Featured Blog Post of the Day: Sarah is making a movie!  Ok, so her husband is making a movie, but she is helping and running the website.  This seems like a cool thing to follow, especially since I tend to believe Howard County lacks in the cinema department (despite those warehouses were Homicide and The Wire were filmed).

That's all for today.  I'm feeling a little under the weather, so forgive me if any of the logic was fuzzy (can I put that disclaimer on the bottom of all my posts?  "Geez, Tom really needs to get over that cold.  He's not making a lick of sense.")

Have a great Wednesday doing what you love!

Tuesday, February 21, 2012

Retreat (Tuesday LINKS)

I spent the last four days in a remote cabin in the middle of New York State.  There was no TV, no Internet, and no Cell Service.  Local government was relevant only insofar as that's where people go when there is a dispute about land boundaries and hunting licenses.  You can get from place to place by car, but most people take ATV's.  They tell a lot of bear stories.

It was a great vacation for someone like me.  I have a tendency to find myself drawn to "screens" to see what's going on.  It's a bad habit.

But nature is also the most effective method of providing humility.  The thing about technology, particularly the Internet, is that it provides the illusion of control.  You would think the vast expanses of the techno-verse would be similarly humbling, but everything is a Google search away.  Not so when you look up a wooded mountain and think about going to the top; looking at millions of stars unaffected by city lights; or something as simple as the complete silence of the outdoors without the hum of HVAC units, murmur of televisions, or swishing of passing cars.

It was also odd to look out from high up on the hills and see expanses of land that were comparable to all of Howard County and think about what we've made of our "spot."  This hive.

Life is so much different there.  It makes you think in so much simpler terms, but in such greater depth.  While I enjoyed my retreat, I think I picked the right life for me.  Maybe I'll spend a little less time with my screens.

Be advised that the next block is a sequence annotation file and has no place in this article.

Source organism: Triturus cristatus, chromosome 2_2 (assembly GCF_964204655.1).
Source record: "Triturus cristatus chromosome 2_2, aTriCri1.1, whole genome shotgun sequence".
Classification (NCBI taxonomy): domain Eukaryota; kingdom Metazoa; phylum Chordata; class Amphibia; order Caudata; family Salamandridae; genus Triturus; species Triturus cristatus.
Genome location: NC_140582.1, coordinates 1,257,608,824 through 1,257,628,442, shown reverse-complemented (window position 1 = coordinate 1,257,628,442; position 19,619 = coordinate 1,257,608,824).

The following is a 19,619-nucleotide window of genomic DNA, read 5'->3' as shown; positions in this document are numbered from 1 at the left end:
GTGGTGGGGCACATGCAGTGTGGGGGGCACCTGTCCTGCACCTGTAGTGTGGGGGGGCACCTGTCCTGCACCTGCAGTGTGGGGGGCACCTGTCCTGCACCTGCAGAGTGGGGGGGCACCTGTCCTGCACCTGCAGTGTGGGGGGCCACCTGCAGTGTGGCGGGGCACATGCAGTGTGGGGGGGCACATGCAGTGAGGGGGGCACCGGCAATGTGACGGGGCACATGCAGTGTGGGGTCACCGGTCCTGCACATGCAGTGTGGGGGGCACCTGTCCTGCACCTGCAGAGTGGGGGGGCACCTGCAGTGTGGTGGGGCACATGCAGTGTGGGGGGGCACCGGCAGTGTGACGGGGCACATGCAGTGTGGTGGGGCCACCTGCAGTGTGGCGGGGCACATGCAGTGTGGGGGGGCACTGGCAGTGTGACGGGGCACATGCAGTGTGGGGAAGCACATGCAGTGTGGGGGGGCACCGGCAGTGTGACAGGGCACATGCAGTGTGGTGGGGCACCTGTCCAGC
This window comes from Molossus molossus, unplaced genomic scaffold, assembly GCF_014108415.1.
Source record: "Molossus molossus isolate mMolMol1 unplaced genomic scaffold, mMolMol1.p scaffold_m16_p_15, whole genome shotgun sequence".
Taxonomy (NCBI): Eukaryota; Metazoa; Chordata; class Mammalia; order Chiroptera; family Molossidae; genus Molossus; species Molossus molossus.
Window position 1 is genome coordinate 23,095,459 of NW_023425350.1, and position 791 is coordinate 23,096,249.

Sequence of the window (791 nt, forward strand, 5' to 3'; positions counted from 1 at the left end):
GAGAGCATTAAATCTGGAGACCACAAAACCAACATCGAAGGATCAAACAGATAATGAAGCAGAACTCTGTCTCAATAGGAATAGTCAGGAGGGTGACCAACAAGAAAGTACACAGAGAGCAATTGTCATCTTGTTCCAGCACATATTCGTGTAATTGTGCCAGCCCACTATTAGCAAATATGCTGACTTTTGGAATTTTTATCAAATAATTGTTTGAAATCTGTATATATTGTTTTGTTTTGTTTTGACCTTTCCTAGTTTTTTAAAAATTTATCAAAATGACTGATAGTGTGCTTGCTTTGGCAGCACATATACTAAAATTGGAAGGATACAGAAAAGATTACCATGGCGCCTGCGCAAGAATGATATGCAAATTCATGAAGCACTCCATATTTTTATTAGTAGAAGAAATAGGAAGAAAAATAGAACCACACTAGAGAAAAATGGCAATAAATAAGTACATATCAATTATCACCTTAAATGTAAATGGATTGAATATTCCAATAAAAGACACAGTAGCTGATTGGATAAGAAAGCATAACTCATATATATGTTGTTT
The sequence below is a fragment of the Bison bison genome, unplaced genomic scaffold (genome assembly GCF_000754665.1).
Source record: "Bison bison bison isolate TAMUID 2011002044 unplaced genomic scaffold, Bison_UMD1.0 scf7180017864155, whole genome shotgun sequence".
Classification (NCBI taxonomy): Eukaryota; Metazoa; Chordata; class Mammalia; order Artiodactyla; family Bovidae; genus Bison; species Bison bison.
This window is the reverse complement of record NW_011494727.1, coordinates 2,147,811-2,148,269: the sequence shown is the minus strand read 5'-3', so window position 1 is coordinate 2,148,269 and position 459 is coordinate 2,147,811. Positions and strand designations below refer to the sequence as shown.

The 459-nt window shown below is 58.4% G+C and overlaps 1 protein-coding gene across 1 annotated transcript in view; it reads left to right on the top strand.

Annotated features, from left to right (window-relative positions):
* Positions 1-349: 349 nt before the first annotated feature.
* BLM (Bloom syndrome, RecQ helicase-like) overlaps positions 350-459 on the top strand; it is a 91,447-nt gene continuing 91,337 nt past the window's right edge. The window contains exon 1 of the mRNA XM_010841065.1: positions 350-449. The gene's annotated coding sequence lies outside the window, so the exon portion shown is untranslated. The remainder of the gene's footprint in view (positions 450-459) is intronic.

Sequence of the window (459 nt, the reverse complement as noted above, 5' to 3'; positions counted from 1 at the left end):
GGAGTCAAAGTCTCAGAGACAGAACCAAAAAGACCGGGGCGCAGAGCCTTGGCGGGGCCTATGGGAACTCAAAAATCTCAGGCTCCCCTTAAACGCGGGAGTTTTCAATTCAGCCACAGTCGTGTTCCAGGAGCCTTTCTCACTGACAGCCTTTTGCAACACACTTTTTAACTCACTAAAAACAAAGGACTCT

On my way back home, I listened to a Midday with Dan Rodrick's podcast discussing the new headquarters for Exelon in Harbor East.  Dan cited a recent column by (soon to be former) Sun columnist Jay Hancock that reminded me of the Columbia Downtown Development debate: "Developers always say they need tax breaks because the "economics" of the project wouldn't work without them. But that proposition is rarely tested. Cities and states always cave in. And the books are rarely thrown open to reveal the most interesting economics — how tax incentives feather developers' profits."

The same-sex marriage bill has moved to the Maryland State Senate after passing in the House of Delegates.   While the magnitude of this bill is significant, its passage has almost become a formality with the thunder of chest thumping undertaken by Republicans who promise to take the measure to referendum.  In effect, I think this has almost given an "out" to legislators that fear reprisal in their districts who can now say "I think this should be decided by the people and therefore am voting with the understanding that it will go to referenda."  Good.  You do that.  I understand that these votes have gone against marriage equality in the past, but I think Maryland may be different in that regard.  So long as the protections for religious liberty are incorporated and sound, the motivation to get-out-the-vote against the bill just isn't there.  Now, for those favoring marriage equality, there is all the motivation in the world to knock on doors, vote, and enjoy all of the attributes that go along with fighting for civil rights.  And THAT could be very dangerous for Maryland Republicans.

I like what Baltimore County is doing with regard to "Planned Unit Developments" and making more information online for those projects that will skirt underlying zoning in exchange for a "community benefit."  Admittedly, as we've seen locally, the more information you make available, the more you may be accused of "hiding something", but there are the reasonable folks in the middle who just want to know what's happening with their community.  This type of transparency lessens their burden.

Featured Blog Post of the Day: HowChow continues his "Welcome Home Series" (which would make a nice book) with a review of those great places in HoCo that many people talk about, but few people know how to get to.  Thankfully, smart phones have made destination driving a little easier, but I don't think you have lived a complete Howard County experience unless you have eaten at a place, thought it was great food, but then forgot how to get back.

That's all for today.  Great to be back.  Have a great Tuesday doing what you love!

Thursday, February 16, 2012

You've Got (Social) Issues (Thursday LINKS)

A while back I wrote a post lamenting the death of the same sex marriage bill.  I noted how it was a missed opportunity to put Maryland amongst the first in the Country to pass such legislation.  I went on to say that we were letting a significant portion of the population down.

Friend of the blog, Ox posted (to paraphrase): "I'm glad this is over so we can get back to the economic issues that are affecting the lives of millions of Marylanders...Tom sucks."

He was right (not on the last part).